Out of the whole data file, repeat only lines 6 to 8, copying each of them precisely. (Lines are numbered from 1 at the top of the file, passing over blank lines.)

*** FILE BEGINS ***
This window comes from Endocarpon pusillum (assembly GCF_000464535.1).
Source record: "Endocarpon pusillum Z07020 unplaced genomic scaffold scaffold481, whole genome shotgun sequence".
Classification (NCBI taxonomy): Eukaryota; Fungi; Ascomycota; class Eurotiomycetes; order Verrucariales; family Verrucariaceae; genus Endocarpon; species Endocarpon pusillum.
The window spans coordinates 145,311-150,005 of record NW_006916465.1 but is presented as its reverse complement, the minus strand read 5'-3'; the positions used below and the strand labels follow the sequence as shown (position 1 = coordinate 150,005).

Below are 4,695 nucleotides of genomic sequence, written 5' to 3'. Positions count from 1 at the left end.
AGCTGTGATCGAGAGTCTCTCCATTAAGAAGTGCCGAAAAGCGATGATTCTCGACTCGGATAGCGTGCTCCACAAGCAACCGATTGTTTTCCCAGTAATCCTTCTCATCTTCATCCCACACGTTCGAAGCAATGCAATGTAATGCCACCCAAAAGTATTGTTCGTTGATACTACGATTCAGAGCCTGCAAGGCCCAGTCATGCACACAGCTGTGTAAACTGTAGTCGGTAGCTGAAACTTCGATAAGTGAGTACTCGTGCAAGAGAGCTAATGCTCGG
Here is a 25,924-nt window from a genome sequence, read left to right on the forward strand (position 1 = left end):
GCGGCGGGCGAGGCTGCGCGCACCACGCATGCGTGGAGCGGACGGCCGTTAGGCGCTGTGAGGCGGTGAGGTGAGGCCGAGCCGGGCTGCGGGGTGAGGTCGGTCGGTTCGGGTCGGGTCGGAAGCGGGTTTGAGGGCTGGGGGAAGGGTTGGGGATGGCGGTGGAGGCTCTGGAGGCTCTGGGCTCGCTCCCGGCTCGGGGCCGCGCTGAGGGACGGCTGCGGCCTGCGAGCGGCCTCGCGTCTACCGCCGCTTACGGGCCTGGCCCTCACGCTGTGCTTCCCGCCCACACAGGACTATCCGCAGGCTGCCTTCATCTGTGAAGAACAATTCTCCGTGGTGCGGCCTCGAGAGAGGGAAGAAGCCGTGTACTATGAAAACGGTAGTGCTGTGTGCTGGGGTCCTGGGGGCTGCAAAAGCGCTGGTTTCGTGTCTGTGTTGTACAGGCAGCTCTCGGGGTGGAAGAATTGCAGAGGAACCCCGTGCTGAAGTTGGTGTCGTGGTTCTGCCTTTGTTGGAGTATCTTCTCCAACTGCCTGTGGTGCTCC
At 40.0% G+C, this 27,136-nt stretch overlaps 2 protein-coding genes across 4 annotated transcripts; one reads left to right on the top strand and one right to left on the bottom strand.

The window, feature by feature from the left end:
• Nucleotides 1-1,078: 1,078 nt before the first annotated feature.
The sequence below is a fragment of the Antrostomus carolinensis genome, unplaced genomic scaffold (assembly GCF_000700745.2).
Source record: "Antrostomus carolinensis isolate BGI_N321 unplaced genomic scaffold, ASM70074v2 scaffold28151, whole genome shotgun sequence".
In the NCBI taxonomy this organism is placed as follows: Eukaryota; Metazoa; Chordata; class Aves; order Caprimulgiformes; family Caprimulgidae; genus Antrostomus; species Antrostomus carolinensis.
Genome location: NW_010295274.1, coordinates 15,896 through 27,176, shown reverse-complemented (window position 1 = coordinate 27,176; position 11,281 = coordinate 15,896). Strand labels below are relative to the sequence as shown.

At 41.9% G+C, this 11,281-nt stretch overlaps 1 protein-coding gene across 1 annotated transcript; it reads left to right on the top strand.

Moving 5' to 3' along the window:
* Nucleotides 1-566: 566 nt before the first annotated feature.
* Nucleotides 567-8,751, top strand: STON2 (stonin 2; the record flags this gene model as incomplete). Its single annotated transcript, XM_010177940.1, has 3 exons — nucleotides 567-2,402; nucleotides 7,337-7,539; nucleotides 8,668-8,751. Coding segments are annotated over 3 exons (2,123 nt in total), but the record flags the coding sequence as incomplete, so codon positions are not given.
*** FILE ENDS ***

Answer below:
AGCTGTGATCGAGAGTCTCTCCATTAAGAAGTGCCGAAAAGCGATGATTCTCGACTCGGATAGCGTGCTCCACAAGCAACCGATTGTTTTCCCAGTAATCCTTCTCATCTTCATCCCACACGTTCGAAGCAATGCAATGTAATGCCACCCAAAAGTATTGTTCGTTGATACTACGATTCAGAGCCTGCAAGGCCCAGTCATGCACACAGCTGTGTAAACTGTAGTCGGTAGCTGAAACTTCGATAAGTGAGTACTCGTGCAAGAGAGCTAATGCTCGG
Here is a 25,924-nt window from a genome sequence, read left to right on the forward strand (position 1 = left end):
GCGGCGGGCGAGGCTGCGCGCACCACGCATGCGTGGAGCGGACGGCCGTTAGGCGCTGTGAGGCGGTGAGGTGAGGCCGAGCCGGGCTGCGGGGTGAGGTCGGTCGGTTCGGGTCGGGTCGGAAGCGGGTTTGAGGGCTGGGGGAAGGGTTGGGGATGGCGGTGGAGGCTCTGGAGGCTCTGGGCTCGCTCCCGGCTCGGGGCCGCGCTGAGGGACGGCTGCGGCCTGCGAGCGGCCTCGCGTCTACCGCCGCTTACGGGCCTGGCCCTCACGCTGTGCTTCCCGCCCACACAGGACTATCCGCAGGCTGCCTTCATCTGTGAAGAACAATTCTCCGTGGTGCGGCCTCGAGAGAGGGAAGAAGCCGTGTACTATGAAAACGGTAGTGCTGTGTGCTGGGGTCCTGGGGGCTGCAAAAGCGCTGGTTTCGTGTCTGTGTTGTACAGGCAGCTCTCGGGGTGGAAGAATTGCAGAGGAACCCCGTGCTGAAGTTGGTGTCGTGGTTCTGCCTTTGTTGGAGTATCTTCTCCAACTGCCTGTGGTGCTCC